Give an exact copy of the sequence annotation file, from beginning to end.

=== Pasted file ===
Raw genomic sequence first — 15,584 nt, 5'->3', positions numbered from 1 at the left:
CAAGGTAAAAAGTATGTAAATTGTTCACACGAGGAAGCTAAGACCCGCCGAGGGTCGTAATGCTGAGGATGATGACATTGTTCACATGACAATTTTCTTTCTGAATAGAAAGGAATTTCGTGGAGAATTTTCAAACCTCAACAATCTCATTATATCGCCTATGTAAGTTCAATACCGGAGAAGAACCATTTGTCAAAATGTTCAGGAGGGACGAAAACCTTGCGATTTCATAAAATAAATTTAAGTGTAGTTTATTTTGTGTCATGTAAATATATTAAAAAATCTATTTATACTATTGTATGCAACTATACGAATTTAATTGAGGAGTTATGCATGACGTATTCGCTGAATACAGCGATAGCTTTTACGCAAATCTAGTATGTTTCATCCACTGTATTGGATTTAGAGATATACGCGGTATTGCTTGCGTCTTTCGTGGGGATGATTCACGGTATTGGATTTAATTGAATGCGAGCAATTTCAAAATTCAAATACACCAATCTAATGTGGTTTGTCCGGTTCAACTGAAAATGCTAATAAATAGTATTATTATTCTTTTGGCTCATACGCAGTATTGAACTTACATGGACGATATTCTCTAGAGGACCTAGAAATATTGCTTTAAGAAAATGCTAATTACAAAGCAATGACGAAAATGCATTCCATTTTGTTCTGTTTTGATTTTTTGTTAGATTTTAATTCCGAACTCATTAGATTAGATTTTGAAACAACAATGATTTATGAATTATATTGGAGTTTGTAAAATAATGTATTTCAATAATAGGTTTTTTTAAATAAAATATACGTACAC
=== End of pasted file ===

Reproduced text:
Raw genomic sequence first — 15,584 nt, 5'->3', positions numbered from 1 at the left:
CAAGGTAAAAAGTATGTAAATTGTTCACACGAGGAAGCTAAGACCCGCCGAGGGTCGTAATGCTGAGGATGATGACATTGTTCACATGACAATTTTCTTTCTGAATAGAAAGGAATTTCGTGGAGAATTTTCAAACCTCAACAATCTCATTATATCGCCTATGTAAGTTCAATACCGGAGAAGAACCATTTGTCAAAATGTTCAGGAGGGACGAAAACCTTGCGATTTCATAAAATAAATTTAAGTGTAGTTTATTTTGTGTCATGTAAATATATTAAAAAATCTATTTATACTATTGTATGCAACTATACGAATTTAATTGAGGAGTTATGCATGACGTATTCGCTGAATACAGCGATAGCTTTTACGCAAATCTAGTATGTTTCATCCACTGTATTGGATTTAGAGATATACGCGGTATTGCTTGCGTCTTTCGTGGGGATGATTCACGGTATTGGATTTAATTGAATGCGAGCAATTTCAAAATTCAAATACACCAATCTAATGTGGTTTGTCCGGTTCAACTGAAAATGCTAATAAATAGTATTATTATTCTTTTGGCTCATACGCAGTATTGAACTTACATGGACGATATTCTCTAGAGGACCTAGAAATATTGCTTTAAGAAAATGCTAATTACAAAGCAATGACGAAAATGCATTCCATTTTGTTCTGTTTTGATTTTTTGTTAGATTTTAATTCCGAACTCATTAGATTAGATTTTGAAACAACAATGATTTATGAATTATATTGGAGTTTGTAAAATAATGTATTTCAATAATAGGTTTTTTTAAATAAAATATACGTACAC